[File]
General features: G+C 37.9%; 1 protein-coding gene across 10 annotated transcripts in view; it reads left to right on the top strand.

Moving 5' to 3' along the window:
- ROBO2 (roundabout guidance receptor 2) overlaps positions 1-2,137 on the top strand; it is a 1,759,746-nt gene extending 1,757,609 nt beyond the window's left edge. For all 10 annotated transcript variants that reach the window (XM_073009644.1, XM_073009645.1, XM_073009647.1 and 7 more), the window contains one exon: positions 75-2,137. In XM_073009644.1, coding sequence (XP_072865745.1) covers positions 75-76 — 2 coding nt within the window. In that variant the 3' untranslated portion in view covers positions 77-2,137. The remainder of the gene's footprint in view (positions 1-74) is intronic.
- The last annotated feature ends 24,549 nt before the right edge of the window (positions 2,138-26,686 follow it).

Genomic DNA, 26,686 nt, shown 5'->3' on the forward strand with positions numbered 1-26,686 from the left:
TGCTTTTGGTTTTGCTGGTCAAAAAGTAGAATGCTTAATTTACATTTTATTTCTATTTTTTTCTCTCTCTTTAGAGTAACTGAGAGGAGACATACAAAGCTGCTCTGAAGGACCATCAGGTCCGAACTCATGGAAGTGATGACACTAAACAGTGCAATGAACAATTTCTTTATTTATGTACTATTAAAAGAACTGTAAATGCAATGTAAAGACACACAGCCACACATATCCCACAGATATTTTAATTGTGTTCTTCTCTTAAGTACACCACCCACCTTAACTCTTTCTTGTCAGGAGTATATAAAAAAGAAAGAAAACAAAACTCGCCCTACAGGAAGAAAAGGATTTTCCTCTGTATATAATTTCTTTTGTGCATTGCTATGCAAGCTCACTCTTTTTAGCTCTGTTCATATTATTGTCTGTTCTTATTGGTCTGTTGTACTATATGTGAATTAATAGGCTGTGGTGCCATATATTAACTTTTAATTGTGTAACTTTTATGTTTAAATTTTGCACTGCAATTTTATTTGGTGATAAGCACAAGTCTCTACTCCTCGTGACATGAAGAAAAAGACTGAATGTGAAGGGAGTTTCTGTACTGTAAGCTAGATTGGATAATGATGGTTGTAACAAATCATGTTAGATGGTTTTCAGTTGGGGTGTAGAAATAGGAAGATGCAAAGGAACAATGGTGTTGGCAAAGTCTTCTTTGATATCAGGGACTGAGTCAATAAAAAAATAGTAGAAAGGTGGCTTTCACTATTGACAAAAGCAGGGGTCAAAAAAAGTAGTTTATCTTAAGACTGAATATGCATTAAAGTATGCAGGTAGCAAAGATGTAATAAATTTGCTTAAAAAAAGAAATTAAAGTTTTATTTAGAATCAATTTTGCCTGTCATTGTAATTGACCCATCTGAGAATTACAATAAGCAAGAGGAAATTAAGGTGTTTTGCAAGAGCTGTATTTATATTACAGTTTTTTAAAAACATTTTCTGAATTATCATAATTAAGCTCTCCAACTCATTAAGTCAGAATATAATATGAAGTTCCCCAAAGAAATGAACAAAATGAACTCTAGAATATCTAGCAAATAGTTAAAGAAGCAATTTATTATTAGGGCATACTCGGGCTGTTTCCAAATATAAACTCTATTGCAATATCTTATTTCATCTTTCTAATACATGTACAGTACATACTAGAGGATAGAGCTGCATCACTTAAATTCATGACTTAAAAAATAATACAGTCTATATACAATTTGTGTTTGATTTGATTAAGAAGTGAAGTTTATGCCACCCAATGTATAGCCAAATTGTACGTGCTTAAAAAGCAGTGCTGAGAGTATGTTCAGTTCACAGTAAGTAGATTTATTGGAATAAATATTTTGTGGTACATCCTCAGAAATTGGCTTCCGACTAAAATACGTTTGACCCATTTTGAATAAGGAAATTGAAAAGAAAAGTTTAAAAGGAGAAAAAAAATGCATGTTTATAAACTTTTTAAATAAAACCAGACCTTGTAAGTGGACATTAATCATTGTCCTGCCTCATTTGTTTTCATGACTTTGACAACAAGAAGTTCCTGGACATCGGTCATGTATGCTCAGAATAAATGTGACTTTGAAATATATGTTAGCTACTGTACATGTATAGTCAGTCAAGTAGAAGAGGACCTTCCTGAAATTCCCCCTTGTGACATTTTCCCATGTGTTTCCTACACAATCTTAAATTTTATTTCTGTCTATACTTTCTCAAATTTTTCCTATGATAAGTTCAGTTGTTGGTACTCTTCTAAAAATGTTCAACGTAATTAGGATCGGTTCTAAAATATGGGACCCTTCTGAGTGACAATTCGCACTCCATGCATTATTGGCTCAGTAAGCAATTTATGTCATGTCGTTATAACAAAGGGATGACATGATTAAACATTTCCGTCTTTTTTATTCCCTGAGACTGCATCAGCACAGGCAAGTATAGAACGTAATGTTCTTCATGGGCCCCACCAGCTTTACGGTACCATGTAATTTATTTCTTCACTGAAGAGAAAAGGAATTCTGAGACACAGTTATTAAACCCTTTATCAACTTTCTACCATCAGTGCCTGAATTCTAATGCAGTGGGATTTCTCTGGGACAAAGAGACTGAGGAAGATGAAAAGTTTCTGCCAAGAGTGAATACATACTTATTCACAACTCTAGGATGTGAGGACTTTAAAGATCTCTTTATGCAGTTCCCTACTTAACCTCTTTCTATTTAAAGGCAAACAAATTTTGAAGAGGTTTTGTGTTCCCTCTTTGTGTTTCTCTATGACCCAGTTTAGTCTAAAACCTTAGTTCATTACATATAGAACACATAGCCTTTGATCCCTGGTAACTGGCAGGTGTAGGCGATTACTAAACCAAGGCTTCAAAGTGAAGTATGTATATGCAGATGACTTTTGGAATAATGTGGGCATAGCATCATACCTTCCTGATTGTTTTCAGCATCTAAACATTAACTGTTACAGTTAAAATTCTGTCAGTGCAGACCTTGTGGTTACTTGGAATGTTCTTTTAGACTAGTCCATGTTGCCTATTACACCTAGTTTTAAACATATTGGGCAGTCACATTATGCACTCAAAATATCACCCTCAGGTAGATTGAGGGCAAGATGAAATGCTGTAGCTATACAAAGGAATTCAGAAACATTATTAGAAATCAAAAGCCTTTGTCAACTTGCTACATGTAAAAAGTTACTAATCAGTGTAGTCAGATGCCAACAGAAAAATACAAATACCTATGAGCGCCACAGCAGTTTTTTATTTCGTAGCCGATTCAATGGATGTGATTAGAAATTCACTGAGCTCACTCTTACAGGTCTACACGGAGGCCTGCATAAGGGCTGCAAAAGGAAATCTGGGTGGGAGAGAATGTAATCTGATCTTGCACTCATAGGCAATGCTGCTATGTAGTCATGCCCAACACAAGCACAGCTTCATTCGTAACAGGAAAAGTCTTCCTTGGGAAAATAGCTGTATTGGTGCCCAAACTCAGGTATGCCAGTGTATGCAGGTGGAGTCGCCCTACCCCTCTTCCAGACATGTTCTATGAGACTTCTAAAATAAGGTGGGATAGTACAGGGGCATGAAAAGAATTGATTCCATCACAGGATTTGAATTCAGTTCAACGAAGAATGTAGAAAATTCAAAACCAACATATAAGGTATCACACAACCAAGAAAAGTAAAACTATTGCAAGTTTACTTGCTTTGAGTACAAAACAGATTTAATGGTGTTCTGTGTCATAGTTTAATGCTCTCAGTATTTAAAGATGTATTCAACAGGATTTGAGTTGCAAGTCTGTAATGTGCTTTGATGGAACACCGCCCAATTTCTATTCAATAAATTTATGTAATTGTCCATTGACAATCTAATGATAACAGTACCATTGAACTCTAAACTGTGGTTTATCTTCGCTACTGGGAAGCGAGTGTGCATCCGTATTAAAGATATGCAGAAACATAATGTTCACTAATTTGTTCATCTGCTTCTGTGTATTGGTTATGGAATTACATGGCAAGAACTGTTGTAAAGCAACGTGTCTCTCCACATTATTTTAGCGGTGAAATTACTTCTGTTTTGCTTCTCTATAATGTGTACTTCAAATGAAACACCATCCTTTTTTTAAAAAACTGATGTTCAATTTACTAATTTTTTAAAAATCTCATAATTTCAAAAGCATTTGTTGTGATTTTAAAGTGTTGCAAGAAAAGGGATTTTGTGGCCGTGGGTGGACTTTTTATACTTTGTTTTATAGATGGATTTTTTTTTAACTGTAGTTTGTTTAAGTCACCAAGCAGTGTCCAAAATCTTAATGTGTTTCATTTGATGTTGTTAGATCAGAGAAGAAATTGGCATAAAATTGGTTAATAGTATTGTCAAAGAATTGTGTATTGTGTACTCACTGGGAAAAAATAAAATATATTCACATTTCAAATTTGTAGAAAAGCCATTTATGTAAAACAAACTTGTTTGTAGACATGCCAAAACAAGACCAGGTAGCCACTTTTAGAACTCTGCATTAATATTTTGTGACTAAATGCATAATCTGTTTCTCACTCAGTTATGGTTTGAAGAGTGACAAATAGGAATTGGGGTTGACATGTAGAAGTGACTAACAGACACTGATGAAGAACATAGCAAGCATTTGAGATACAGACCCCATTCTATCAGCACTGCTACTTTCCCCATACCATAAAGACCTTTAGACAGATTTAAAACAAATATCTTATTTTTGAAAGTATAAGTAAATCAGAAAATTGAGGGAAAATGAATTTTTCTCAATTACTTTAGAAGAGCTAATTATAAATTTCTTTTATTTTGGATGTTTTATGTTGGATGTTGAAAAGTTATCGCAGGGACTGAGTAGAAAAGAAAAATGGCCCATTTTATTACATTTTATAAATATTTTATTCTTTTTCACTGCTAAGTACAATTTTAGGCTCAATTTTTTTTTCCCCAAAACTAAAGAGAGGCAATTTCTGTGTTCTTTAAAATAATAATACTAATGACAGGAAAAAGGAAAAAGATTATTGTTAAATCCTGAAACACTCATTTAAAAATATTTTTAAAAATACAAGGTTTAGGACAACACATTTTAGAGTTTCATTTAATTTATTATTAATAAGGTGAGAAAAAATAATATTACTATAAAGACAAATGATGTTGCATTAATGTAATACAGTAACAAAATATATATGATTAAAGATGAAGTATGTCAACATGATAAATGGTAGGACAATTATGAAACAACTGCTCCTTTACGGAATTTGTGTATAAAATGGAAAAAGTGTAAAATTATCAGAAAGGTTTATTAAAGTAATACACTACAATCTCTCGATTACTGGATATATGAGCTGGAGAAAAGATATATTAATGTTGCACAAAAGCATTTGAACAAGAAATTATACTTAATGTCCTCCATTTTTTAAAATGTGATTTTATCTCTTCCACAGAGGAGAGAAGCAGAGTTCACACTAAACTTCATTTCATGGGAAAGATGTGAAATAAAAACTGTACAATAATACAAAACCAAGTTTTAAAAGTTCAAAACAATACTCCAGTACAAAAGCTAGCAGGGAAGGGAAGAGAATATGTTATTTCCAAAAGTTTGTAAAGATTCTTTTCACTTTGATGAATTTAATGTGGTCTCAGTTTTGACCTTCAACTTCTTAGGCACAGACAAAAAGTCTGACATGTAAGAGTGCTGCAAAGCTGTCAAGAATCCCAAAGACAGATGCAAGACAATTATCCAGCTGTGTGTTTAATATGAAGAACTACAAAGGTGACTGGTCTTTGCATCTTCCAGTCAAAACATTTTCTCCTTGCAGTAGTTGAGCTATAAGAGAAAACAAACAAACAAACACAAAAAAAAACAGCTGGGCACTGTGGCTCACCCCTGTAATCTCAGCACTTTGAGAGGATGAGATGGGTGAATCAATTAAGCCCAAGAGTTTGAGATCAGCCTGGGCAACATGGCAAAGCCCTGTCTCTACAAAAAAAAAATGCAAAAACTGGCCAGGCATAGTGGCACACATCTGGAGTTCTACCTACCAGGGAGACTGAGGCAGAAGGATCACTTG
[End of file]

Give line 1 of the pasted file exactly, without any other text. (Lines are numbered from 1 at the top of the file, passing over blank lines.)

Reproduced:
General features: G+C 37.9%; 1 protein-coding gene across 10 annotated transcripts in view; it reads left to right on the top strand.